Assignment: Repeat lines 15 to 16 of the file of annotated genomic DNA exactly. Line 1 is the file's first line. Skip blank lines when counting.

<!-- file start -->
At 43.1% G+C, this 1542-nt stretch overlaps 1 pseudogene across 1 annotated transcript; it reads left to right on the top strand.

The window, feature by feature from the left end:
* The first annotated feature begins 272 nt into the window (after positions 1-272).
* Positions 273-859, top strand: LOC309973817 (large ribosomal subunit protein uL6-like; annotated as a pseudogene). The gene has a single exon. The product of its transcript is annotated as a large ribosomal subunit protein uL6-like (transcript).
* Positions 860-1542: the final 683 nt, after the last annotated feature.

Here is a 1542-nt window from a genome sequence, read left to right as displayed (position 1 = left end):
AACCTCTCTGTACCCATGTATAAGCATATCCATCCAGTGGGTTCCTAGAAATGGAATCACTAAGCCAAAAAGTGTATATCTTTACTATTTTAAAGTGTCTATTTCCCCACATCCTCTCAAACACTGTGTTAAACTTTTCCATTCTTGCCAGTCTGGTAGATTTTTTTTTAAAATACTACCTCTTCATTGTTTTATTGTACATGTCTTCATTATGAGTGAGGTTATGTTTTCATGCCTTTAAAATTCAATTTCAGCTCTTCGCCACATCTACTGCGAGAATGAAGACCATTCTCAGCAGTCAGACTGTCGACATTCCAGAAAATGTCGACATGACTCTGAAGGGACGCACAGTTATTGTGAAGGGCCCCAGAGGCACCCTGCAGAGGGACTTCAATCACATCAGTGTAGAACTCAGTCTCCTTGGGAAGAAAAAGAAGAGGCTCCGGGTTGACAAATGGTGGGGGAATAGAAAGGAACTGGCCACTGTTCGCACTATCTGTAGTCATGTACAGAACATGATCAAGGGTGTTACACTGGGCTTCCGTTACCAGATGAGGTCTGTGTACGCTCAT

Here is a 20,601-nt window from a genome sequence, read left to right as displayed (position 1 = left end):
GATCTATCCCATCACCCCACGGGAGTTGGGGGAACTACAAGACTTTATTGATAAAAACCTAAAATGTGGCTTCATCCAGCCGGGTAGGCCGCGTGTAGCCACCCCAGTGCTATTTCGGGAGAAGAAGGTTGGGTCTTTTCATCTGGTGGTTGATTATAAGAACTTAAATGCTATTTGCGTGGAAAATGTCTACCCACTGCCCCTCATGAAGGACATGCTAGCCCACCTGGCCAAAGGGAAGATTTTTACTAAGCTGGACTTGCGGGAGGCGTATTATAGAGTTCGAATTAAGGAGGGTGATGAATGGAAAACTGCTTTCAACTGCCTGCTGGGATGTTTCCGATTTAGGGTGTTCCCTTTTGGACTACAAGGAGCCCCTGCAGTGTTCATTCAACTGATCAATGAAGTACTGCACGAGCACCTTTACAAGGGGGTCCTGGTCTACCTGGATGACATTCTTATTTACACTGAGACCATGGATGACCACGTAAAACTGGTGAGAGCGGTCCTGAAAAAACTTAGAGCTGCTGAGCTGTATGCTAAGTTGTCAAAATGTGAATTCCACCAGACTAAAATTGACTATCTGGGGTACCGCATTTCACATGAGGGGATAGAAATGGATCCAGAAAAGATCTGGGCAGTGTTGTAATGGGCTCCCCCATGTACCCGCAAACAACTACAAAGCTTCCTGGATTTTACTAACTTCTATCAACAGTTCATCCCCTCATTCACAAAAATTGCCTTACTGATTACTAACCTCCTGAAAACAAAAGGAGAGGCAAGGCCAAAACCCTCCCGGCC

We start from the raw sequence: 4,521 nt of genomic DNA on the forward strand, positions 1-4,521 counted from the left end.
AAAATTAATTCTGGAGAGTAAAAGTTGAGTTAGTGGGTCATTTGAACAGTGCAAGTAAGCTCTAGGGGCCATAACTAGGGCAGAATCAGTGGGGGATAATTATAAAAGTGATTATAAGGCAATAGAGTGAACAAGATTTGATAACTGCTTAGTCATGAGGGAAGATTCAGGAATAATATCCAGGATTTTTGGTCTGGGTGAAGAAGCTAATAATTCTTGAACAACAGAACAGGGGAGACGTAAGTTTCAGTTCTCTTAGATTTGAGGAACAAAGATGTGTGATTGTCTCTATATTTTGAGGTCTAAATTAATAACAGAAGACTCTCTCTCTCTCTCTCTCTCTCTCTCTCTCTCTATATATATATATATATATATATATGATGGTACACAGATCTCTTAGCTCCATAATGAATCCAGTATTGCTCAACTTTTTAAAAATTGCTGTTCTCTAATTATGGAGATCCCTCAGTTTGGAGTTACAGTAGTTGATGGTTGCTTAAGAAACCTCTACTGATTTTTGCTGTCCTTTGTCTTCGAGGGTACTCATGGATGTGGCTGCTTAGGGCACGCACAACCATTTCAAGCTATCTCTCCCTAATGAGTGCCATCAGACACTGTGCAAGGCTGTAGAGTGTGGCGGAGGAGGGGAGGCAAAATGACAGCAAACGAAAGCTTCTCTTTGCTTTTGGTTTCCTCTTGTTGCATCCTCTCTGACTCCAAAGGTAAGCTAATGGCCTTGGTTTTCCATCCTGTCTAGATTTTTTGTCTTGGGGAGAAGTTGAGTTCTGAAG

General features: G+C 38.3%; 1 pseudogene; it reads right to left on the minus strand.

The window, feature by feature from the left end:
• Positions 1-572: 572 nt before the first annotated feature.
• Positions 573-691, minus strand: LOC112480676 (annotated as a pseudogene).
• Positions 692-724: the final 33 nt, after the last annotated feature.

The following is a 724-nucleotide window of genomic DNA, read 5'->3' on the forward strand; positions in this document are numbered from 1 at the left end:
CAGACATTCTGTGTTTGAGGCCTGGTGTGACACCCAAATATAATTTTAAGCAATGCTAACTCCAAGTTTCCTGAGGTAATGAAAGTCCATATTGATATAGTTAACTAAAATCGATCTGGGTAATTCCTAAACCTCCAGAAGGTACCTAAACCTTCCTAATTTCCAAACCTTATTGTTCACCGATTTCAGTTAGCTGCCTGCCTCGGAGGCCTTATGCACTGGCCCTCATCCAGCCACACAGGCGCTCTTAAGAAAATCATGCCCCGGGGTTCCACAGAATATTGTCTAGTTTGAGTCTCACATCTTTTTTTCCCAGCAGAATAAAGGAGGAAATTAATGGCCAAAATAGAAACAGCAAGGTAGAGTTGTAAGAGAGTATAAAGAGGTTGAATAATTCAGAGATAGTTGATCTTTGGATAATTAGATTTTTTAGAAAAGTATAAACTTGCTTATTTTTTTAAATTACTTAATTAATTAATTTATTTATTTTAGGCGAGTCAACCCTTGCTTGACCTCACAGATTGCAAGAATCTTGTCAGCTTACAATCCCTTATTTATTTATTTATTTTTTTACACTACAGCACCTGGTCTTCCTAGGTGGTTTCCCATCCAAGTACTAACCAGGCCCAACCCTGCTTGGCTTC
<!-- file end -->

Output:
• Positions 573-691, minus strand: LOC112480676 (annotated as a pseudogene).
• Positions 692-724: the final 33 nt, after the last annotated feature.